Buying a bike can change your life. While we are still in the grip of a pandemic, an increasing number of individuals are turning to local bike shops to discover a new way of transportation. If your local shop doesn’t have what you’re looking for, buying a bike online is as simple as clicking a button on a website. In the United States, dozens of bike brands offer models ranging from online-only with direct shipping to customers (Canyon and Commencal, for example) to hybrids digital/physical models like Trek’s and Giant’s, where you’ll still work with a local retailer for delivery and support. Following that, there are a number of online merchants such as Competitive Cyclist, Jenson, and REI where you may buy high-end road, mountain, and gravel bikes whenever the time is appropriate.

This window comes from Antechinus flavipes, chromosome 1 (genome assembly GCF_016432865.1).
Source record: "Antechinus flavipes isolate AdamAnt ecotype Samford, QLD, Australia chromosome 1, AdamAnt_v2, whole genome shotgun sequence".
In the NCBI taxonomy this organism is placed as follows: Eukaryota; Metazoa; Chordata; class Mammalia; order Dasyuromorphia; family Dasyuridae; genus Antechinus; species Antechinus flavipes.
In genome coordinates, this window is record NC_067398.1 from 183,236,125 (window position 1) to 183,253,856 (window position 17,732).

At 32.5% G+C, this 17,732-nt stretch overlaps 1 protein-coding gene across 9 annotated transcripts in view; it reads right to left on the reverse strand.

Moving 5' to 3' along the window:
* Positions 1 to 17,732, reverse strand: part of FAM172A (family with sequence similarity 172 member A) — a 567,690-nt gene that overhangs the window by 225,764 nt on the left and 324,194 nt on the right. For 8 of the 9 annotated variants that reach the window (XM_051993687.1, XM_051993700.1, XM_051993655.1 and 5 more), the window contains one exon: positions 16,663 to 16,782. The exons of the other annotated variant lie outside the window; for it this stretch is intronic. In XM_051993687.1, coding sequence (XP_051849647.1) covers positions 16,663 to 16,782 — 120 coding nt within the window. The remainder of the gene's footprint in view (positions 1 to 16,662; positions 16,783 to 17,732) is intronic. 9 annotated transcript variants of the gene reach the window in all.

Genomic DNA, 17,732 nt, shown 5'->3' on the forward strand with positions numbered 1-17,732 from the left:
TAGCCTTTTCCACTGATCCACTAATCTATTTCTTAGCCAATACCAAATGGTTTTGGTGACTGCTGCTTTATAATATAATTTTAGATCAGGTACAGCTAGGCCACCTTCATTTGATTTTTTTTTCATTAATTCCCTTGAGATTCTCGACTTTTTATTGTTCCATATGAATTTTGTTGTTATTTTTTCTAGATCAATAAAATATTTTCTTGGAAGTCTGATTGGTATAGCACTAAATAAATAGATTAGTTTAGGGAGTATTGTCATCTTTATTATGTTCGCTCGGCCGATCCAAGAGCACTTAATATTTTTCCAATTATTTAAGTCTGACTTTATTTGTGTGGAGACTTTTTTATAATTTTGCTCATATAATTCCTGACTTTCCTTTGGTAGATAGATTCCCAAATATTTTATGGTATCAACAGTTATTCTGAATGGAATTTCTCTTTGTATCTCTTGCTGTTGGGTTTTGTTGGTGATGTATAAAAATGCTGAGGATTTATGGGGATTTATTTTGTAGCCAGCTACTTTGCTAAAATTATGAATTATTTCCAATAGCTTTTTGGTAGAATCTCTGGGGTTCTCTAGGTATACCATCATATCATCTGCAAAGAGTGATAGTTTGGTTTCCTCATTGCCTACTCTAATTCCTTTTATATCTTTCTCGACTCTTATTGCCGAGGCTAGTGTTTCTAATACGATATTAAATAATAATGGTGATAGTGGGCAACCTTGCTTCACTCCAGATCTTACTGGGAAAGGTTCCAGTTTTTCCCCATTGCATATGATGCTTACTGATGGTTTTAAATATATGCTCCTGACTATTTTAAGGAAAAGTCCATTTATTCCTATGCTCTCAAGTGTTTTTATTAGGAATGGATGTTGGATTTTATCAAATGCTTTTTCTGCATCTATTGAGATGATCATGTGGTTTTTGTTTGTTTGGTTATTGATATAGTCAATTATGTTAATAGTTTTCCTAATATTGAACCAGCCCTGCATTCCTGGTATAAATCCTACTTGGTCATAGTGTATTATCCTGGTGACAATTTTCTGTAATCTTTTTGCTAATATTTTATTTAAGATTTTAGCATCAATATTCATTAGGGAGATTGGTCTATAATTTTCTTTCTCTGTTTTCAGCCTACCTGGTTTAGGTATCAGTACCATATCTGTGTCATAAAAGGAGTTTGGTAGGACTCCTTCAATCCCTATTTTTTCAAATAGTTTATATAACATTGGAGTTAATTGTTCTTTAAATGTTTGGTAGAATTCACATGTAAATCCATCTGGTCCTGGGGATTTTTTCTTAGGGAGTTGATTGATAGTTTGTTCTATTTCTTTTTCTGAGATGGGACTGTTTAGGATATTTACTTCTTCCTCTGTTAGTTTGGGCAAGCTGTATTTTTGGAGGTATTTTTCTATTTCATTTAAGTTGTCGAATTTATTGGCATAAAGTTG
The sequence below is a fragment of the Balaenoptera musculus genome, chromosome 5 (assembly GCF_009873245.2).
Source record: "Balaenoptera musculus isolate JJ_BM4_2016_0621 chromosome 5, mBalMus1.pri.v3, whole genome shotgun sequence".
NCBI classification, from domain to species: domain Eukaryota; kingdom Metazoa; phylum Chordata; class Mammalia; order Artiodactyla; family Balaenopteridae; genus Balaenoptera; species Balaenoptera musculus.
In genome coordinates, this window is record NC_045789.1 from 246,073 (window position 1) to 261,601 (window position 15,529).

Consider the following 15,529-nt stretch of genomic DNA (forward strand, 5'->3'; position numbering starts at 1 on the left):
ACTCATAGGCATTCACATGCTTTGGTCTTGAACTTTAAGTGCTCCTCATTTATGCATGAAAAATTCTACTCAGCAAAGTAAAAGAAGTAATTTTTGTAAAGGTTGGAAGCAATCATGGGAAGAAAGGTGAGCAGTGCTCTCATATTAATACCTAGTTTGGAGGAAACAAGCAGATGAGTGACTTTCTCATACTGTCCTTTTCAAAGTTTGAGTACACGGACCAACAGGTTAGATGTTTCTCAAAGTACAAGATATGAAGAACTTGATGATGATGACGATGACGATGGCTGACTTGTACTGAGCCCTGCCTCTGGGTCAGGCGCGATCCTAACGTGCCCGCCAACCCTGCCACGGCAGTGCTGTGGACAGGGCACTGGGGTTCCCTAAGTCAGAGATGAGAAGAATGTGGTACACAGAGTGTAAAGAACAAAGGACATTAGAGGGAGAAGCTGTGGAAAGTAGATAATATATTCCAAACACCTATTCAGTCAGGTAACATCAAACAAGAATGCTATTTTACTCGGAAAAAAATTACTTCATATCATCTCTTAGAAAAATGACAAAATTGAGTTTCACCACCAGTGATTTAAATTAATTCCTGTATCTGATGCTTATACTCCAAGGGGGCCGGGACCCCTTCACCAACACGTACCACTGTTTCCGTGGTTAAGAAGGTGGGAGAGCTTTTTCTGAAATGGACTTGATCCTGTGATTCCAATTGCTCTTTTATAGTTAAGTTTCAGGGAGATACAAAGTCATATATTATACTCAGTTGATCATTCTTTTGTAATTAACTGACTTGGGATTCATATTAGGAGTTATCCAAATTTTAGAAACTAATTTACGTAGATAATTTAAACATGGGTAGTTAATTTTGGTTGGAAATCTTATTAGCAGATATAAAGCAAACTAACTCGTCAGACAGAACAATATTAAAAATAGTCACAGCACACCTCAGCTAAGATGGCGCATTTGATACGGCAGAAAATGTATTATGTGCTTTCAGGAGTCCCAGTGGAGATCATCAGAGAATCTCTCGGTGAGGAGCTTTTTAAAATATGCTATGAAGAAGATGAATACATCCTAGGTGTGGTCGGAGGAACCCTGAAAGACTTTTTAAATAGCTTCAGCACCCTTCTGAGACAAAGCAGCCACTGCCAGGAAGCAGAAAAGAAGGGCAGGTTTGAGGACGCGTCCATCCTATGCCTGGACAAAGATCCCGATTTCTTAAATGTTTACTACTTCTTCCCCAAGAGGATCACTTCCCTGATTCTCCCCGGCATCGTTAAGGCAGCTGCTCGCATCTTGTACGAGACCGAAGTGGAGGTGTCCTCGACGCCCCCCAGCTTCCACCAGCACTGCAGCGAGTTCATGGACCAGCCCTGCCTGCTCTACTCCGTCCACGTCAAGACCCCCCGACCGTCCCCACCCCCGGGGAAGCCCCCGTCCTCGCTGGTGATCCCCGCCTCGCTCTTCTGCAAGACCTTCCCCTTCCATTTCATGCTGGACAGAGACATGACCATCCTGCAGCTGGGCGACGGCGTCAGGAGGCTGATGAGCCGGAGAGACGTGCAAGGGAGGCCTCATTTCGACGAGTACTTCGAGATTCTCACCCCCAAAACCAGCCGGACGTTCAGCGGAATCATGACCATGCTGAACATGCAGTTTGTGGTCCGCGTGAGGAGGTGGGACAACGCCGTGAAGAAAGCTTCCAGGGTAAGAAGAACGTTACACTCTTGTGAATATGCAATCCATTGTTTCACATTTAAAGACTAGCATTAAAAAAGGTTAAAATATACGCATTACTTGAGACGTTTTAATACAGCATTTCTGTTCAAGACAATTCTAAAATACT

But Is buying a bike online right for you? And how can you buy a bike online when there are so many details to consider, such as fit? There are advantages and disadvantages to purchasing online vs in-store. Here’s what you should know before making that big purchase and buying a bike online: What you desire: Prospective customers receive varying amounts of advice, education, and support from brands. Chat is the most commonly used tool, although it is not the only one. Your size is: Some internet merchants provide thorough bike fit calculators, while others merely provide basic rule-of-thumb charts. Few deal with difficult issues like injuries and mobility. You may require more in-person assistance from a physical store. The process of delivery and assembly is as follows: Some internet dealers offer completely completed motorcycles; others want you to undertake the work, which requires you to have the necessary tools and skills. Who can assist you with service and warranty issues: Is there a local partner who can assist you, or will you have to contact the bike manufacturer directly? When it comes to knowing how to buy a bike online, one thing is certain: it is here to stay, and it is changing the way traditional shops operate. “There is a burgeoning consumer class that is digital native,” Trek spokesman Eric Bjorling explains. “Bike shops will continue to be community pillars, but more and more bikes will be sold online.” Continue Reading Below for Advertisement Continue Reading Below for Advertisement determining what you want You’re probably already doing research online, comparing models and costs from different brands. But what if you have queries that the spec sheet does not answer? Most direct selling brands, as well as some online retailers, use online chat as their primary mode of connection. “Chat is the most productive tool we have,” says Sharon Yu, general manager of consumer-direct firm Bulls Bikes’ American arm (Bulls also has a dealer network). The trick is whether it’s done correctly; you’ll quickly learn if you’re interacting with a chatbot that can only handle basic questions or a real, live human who can answer questions regarding fit and component spec. YouTube videos, FAQs, and toll-free lines are among the other resources. You should also read the reviews, both ours and those of the owners. Check multiple sources—manufacturers may clean their own websites of negative feedback. Keep an eye out for consistent mentions of good or bad customer service. Pro tip for online shopping: You may do your research and even buy whenever you want, rather than being constrained by store hours. Mark Lynskey, the founder of Litespeed and currently the CEO of an internet brand According to Lynskey Titanium Bicycles, a surgeon once purchased a bike during a break between procedures. Con of online shopping: You may have to search much deeper for information than you would in a store, interacting with a knowledgeable employee. Choosing the Correct Size Speaking of chat, according to individuals we spoke with, the most frequently asked question on how to buy a bike online is, “What’s the proper size for me?” The answers, as well as how they are provided, are varied. Bulls recommends a size based on height and inseam, which is a standard method for internet sellers. Trek recommends that clients visit a local dealer if they are unsure about the size they require, but if they are unsure, chat can generally help them decide. Chat can be helpful… if the vendor gets competent assistance. “If someone doesn’t know what they need, we can walk them through it, much like a store,” Lynskey explains. “I understand people’s concern, but it’s exceedingly rare.” We don’t get a return for the wrong size more than once a month.” Online shops differ. Competitive Cyclist and Jenson feature thorough interactive fit calculators, whereas REI only has basic geometry charts, leaving you to figure out what size is best for you. One alternative is to have a basic bike fit on your present bike at a nearby shop. (And, if you’re not getting a bike from the store, pick up some accessories to show your support.) You’ll be relieved to know that you’re obtaining the correct frame size. Pro tip for online shopping: Because online merchants have greater inventory than physical stores, you won’t have to seek for the proper size. You can also wait for sales or compare prices. Con of online shopping: An internet merchant may be of little assistance in determining the proper size. If you make a mistake, returns are more difficult than in a physical store. In charge of delivery and assembly Online merchants ship your bike in a variety of methods. Some, such as Trek, work with local dealers, while others collaborate with mobile service franchises such as VeloFix or Beeline Bikes. Velofix has delivery connections with Canyon, Rad, and Priority, among others, while Beeline has partnerships with Raleigh and Diamondback, among others. (Canyon also provides buyers with direct delivery options.) ” Expect more collaborations in the future.” Others will ship directly to your home. Partner shops provide competent assembly, however it is necessary to investigate the